Conflict is often a sign of change and growth; both are critical for the success of an organization(if done right). So, it is important to understand how the conflict should be handled so we, as an organization, could several conflicts as an essential tool to promote a growth mindset and facilitate a progressive outcome that ensures sustained growth.
Jennifer Goldman-Wetzler, author of Optimal Outcomes, has a lot to say about this topic through his book. Let’s dive in.
What drew you to a career specializing in conflict?
My father’s parents escaped Nazi Europe, tragically leaving behind family they’d never see again. This came with baggage you’d expect: lifelong pain and grief. Like many immigrants of their generation, it was difficult to process their feelings, and my grandfather’s pain came out in bursts of anger and rage. On the other side of my family, my maternal grandmother was the quintessential “conflict whisperer.” Just by the sound of her voice, she’d stop the bickering in my family. Learning to deal with my grandfather’s rage, and through my grandmother’s example, I became the “conflict whisperer” of my family, too. I eventually made it my formal career path.
Why do so many people get stuck in what you call a “conflict loop”?
When your conflict habits interact with others people’s conflict habits, they form a pattern of interaction that keeps you stuck in a conflict loop. Half a century of research has shown that conflict begets conflict. It’s the nature of the beast. Optimal Outcomes helps us deal with that reality, and learn to free ourselves from it.
- Where and how can anyone struggling with recurring conflict begin to identify the unconscious habits that create destructive conflict patterns?
You can take what I call a “proactive pause” or a “reactive pause.” A proactive pause is when you take a few minutes out of your day to stop and reflect on which of the four conflict habits you might be relying on in any given situation. A reactive pause is when you take a moment to notice what’s happening while it’s happening. You might catch yourself yelling at your kids, blaming yourself unnecessarily, or making yet another collaborative overture even though others are not responding in kind. The first chapter in the book helps you identify your own and others’ conflict habits, and the patterns they create. We’re also launching a free quiz you can take online.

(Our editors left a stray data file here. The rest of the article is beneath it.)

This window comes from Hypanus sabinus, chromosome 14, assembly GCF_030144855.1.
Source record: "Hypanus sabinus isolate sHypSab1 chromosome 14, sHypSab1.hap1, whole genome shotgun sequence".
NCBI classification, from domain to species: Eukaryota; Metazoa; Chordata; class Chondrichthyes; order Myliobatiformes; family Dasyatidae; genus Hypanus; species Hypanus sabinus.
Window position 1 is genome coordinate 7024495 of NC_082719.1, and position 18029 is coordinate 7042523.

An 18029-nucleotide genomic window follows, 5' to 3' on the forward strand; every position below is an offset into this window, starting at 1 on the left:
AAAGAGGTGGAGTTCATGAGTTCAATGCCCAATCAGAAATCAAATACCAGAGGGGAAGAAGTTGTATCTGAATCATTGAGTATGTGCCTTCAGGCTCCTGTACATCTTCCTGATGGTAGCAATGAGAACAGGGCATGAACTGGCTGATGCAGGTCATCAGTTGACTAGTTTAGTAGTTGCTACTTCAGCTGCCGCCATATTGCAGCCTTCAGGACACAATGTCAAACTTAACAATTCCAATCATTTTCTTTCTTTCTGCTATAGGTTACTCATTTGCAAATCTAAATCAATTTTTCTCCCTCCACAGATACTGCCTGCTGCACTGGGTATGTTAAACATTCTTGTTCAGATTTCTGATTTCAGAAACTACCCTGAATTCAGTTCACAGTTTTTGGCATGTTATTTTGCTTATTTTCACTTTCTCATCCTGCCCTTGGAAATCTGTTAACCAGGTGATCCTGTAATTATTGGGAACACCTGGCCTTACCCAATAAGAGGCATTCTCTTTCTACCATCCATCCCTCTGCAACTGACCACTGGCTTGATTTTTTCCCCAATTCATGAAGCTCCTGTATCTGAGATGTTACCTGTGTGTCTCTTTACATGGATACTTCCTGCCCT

- In Optimal Outcomes, you advocate mapping out the conflict as the first step to breaking free. What exactly does this practice involve?
Just as if you were drawing a map to identify different states and countries, to create a conflict map, you identify people, groups, events, backgrounds, relationships and anything else that might be relevant in your situation. The purpose of creating a conflict map is to tell a different story about the situation than you have in the past. This gives you new insight and suggests levers for change that had been impossible to see.
- Why isn’t simply walking away from a conflict, or ending a relationship, necessarily the best way to break free from recurring conflict?
Sometimes walking away is the way to break free from conflict, and the final chapter in the book will help you decide whether that’s the best path for you. But much more often, the costs of walking away are so high that it seems nearly impossible to do so. For example, imagine the costs of never talking to your father again, or of disowning your child. Or the costs of firing your best friend. You’re not free from conflict if you’re living with regret, guilt, sadness or pain.
- In a world where conflict is inevitable, what is your ideal future? How can Optimal Outcomes help to make it a reality?
My ideal future is one where people have the practices they need to free themselves from the conflict loop and achieve optimal outcomes. This book can make it a reality by showing people how to make the practices a part of their daily lives.
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